NAPLES — A recommendation of a citizens advisory committee evaluating the proposed Jackson Laboratory project may come down to a 2.8 million square foot leap of faith.
The 2.8 million square feet account for “cluster companies,” other businesses that are projected to come to Collier County as a result of Jackson Laboratory’s presence.
The number is based on an analysis by Washington Economics Group Inc., which projects 3 million square feet of space at the total build out of the biomedical research park.
Only the 165,000-square-foot Jackson Laboratory is committed.
The Maine-based nonprofit genetics research company has said a hospital and medical school would be crucial to the lab’s success. The analysis projects 750,000 square feet for those ventures – but the advisory committee wants to see some names.
“We don’t have those things right now,” committee member Janet Vasey said. “You’ll get [Jackson Laboratory] here, but you won’t have the other parts.”
“We’ve got hospitals right now that are suffering,” committee member Joe Swaja said.
The report also projects 20,000 square feet for goods and services, 8,000 square feet for local government services and 780 residential units.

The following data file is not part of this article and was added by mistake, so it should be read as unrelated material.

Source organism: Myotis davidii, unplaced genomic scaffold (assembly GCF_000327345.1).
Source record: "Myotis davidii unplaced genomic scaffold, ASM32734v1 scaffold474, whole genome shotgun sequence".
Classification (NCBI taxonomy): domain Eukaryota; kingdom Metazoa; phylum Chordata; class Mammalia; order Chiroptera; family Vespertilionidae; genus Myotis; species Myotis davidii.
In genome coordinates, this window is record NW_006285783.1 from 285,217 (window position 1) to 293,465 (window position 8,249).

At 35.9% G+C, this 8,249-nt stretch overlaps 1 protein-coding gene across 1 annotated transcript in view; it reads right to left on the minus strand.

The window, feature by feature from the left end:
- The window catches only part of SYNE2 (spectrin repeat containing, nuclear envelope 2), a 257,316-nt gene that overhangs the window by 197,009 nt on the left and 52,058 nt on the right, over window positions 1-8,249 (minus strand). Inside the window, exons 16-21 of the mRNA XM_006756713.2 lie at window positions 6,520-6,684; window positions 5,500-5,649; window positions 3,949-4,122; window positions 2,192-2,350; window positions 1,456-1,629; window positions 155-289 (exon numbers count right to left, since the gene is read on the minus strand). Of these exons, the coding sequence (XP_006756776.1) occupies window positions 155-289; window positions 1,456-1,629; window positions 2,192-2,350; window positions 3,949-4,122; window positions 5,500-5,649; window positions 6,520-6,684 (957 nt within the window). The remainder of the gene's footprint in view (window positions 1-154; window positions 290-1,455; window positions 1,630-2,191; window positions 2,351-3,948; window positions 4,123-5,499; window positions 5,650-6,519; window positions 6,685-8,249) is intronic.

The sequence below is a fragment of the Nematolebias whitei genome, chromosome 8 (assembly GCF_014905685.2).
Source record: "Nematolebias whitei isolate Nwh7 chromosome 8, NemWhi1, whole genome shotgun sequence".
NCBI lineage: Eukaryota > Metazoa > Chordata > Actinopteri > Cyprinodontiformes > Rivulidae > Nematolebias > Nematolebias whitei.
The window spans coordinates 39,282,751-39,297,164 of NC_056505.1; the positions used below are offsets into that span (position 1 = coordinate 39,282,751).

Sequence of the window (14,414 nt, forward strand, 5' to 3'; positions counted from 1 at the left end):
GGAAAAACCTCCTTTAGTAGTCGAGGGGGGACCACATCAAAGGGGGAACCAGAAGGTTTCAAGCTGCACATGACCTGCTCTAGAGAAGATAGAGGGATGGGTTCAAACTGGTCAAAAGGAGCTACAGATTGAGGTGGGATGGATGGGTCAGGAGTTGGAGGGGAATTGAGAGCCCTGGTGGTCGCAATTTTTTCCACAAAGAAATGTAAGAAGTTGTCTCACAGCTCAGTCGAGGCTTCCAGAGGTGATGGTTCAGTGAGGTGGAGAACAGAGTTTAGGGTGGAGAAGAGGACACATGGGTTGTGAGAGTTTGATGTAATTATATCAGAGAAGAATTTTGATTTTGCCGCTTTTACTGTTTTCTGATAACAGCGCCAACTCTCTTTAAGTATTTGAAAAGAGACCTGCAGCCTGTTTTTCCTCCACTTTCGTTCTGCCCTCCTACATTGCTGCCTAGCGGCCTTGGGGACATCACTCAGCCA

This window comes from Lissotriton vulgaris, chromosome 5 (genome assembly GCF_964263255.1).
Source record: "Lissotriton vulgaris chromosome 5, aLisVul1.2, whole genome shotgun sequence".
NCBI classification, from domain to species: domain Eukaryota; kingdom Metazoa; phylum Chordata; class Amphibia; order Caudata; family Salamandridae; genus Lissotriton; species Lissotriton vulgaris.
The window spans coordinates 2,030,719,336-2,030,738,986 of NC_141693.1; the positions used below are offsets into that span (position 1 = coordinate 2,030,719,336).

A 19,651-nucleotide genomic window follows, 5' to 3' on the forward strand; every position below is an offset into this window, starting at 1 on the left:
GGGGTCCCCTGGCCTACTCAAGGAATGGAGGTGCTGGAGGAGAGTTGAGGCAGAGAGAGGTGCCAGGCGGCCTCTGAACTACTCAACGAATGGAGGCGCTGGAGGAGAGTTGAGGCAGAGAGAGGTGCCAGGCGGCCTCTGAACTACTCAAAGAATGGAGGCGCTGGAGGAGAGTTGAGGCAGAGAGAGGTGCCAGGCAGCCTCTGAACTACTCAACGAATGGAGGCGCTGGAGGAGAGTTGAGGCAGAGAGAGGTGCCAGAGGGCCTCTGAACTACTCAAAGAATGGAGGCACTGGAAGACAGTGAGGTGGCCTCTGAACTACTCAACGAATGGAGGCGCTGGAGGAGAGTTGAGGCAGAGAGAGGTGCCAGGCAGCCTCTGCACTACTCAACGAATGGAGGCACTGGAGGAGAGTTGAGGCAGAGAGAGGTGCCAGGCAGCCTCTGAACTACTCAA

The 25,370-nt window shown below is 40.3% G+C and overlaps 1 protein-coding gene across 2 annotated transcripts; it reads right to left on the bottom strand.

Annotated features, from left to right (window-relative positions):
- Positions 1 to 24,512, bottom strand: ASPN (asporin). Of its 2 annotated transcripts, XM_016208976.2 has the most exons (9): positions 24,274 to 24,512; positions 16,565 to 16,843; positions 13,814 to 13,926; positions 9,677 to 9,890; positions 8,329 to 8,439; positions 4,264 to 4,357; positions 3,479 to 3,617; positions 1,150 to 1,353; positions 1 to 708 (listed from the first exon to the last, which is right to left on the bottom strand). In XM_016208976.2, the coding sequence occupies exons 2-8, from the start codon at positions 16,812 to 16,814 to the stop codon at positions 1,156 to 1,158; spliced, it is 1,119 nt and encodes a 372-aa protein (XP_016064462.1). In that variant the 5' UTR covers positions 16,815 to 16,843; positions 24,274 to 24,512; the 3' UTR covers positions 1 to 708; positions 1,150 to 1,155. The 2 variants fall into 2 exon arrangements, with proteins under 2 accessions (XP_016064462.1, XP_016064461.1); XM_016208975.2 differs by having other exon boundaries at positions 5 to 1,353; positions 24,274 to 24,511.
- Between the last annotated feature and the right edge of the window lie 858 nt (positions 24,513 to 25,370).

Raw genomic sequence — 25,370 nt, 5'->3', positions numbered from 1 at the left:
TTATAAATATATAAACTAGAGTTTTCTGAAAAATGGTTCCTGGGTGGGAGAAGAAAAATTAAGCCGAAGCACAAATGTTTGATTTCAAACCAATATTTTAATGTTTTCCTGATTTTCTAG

The 11,490 jobs projected throughout the next 23 years depend on successfully attracting enough business to build out the biomedical park.
The county will have to invest $130 million into the project, matching the state’s $130 million.
If the county invested based on a 10-year business plan, it would see $74 million of the $130 million returned to the community through taxes and revenue after 23 years.
If the county investment was bonded, the return would be smaller.
Though it’s hard to see a positive return on the county’s investment, whether the committee finds Jackson Laboratory economically viable or not will need to account for the intangibles, committee chairman Steve Harrison said.
Included in the intangibles are benefits to public health, safety and quality of life that a biomedical park can bring to a community. The committee also suggested that the biomedical park could add to the hospitality sector if medical conferences were held in Collier County.
The $130 million would be granted to Jackson Laboratory in stages. The committee wants to see more security for the county’s money, possibly through ownership of the facility and liens on equipment bought with the money.
“What if you terminate in year 8?” Harrison asked.
The committee met on Monday and will meet again on Wednesday to finalize its recommendation to the county board of commissioners.